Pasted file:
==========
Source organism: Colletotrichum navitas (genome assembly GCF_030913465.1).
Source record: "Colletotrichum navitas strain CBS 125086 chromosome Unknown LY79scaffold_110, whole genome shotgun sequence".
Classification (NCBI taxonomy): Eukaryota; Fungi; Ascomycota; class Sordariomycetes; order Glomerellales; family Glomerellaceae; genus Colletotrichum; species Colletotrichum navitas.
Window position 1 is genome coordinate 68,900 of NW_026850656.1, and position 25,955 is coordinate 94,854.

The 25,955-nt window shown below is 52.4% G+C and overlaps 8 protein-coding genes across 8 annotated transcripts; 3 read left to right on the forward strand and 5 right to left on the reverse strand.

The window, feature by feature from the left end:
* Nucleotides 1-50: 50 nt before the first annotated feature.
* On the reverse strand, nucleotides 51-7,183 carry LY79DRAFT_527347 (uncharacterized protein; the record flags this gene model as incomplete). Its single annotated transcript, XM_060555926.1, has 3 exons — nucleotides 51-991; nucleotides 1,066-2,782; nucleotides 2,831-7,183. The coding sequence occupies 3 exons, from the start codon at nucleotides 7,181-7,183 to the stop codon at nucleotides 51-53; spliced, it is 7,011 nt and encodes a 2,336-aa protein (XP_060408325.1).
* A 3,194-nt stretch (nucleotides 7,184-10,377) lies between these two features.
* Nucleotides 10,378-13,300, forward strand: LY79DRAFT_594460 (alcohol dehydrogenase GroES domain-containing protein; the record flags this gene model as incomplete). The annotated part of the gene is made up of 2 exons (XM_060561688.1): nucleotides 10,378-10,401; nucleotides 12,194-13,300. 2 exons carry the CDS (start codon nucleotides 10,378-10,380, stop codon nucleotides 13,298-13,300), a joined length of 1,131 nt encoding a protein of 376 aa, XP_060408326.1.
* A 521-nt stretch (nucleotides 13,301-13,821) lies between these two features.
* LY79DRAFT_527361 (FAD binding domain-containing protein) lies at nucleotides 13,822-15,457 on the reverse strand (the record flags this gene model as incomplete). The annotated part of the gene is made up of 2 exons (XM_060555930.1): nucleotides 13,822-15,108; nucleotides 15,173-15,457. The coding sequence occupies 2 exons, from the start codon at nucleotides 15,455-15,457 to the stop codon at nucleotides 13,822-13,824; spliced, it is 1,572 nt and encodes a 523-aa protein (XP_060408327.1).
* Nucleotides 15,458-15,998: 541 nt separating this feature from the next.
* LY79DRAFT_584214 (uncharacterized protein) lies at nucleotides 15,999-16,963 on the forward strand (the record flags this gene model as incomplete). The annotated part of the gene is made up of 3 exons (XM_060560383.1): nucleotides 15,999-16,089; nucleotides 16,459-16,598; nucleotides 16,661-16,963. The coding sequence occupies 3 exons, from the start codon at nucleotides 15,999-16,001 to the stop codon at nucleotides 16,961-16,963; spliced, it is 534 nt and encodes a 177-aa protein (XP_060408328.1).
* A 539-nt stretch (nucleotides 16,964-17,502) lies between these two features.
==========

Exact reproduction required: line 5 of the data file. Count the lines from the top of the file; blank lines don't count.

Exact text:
The 25,955-nt window shown below is 52.4% G+C and overlaps 8 protein-coding genes across 8 annotated transcripts; 3 read left to right on the forward strand and 5 right to left on the reverse strand.